03:43 GMT07 March 2021
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    Less than one week after selecting his running mate, Ted Cruz ended his presidential campaign. One week later, the Texas Senator is publicly considering jumping back in the race.

    Following his devastating loss in the Indiana primary last week, Cruz spent half an hour announcing on live TV that he was dropping out of the race.

    "From the beginning I’ve said that I would continue on as long as there was a viable path to victory. Tonight I’m sorry to say it appears that path has been foreclosed," he said. "With a heavy heart but boundless optimism for the long-term future of our nation, we are suspending our campaign."

    After an exhausting campaign season, many wondered how the Senator would use his downtime. On Tuesday, Cruz indicated that he’d spent the last week considering the relaunch of his presidential bid.

    "We launched this campaign intending to win. The reason we suspended our campaign was that with the Indiana loss, I felt there was no path to victory," he told conservative radio host Glenn Beck.

    "If that changes, we will certainly respond accordingly."

    Cruz is apparently holding out hope that he could pull an upset in Tuesday’s Nebraska primary, since his name is still on the ballot. This seems extraordinarily unlikely, as evidenced by Cruz’s own comments from a week ago. If a win in Nebraska could change the outcome of the race, then the Senator’s "path to victory" wouldn’t have been "foreclosed" in the first place.

    Cruz’s failure to come to terms with his own political reality is notable, given that there are Republican primaries in not one, but two states on Tuesday. The Senator seems to be under the impression that a Nebraska win would be enough to carry him through a decisive failure in West Virginia, despite both states having roughly the same delegate count.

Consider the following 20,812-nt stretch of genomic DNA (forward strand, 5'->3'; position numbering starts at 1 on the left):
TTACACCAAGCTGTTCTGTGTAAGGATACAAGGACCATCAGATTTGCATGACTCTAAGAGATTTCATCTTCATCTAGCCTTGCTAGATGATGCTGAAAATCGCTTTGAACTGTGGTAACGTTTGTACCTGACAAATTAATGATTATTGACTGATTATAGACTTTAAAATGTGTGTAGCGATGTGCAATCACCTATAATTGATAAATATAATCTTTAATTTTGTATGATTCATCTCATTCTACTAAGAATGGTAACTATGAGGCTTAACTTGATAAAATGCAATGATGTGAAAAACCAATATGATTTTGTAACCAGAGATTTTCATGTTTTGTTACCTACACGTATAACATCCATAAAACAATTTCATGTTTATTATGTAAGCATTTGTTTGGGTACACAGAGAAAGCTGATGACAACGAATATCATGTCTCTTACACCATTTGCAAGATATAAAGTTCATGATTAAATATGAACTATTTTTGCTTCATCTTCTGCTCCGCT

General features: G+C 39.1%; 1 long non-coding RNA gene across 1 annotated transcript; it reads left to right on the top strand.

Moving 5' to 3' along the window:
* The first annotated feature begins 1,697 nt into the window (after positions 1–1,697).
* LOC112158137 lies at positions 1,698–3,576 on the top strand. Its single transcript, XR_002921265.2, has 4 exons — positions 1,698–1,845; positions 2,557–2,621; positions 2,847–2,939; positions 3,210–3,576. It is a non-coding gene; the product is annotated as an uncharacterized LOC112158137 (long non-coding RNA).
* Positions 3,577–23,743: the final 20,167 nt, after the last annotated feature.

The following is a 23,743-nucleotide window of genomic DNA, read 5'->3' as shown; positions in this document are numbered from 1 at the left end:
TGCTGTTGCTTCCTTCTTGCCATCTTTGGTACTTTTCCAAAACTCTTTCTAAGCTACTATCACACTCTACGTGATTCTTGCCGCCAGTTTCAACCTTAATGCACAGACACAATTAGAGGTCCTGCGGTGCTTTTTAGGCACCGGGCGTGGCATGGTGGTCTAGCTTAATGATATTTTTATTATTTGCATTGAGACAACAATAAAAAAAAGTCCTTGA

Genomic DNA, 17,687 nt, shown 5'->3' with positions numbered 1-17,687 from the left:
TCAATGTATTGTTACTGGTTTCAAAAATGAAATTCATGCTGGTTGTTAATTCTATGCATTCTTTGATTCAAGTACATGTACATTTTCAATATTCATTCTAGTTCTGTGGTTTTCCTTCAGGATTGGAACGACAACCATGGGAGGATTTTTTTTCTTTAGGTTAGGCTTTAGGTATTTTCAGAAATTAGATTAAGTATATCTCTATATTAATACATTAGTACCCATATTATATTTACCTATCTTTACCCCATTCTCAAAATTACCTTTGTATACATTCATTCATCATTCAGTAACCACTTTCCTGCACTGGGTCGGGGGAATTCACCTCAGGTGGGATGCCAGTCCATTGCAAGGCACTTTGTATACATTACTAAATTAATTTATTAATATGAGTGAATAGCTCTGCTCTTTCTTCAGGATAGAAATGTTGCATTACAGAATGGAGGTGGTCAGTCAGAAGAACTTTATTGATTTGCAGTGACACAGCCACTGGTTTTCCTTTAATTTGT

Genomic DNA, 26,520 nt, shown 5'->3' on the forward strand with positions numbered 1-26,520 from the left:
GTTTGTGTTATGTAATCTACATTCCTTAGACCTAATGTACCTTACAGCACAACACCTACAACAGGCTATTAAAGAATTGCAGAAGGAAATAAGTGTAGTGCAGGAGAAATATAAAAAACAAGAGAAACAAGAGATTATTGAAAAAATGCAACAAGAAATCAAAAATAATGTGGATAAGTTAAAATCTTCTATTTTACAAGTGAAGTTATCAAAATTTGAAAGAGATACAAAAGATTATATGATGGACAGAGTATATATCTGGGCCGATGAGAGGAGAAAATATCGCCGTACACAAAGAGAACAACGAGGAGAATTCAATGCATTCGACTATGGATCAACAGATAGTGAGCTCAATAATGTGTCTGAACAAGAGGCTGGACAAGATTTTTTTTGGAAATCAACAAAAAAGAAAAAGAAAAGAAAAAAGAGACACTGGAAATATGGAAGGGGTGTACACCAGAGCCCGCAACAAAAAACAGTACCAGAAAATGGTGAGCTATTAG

Whether or not Cruz makes the unprecedented decision to relaunch a failed presidential bid, he remains hesitant about endorsing the billionaire who will likely beat him to the nomination.

    "This is a choice every voter is going to have to make," he said when asked if he would support Donald Trump. "I would note, it’s not a choice we as voters have to make today."

    Many would be thrilled if Cruz chose to reenter the race. While few Republicans prefer his faux-righteous Christian indignation to Trump’s simple megalomania, the Senator did provide a certain amount of comedic relief.

    Having already been a more-than-fair sport, his wife Heidi Cruz may have had all she can take of her husband’s presidential ambitions.

    If the American people can’t have Ted Cruz back, can they at least have Ben "Pyramids-Built-as-Grain-Silos" Carson?


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    2016 election, RNC, GOP, Donald Trump, Ted Cruz, West Virginia, Nebraska, Indiana, US
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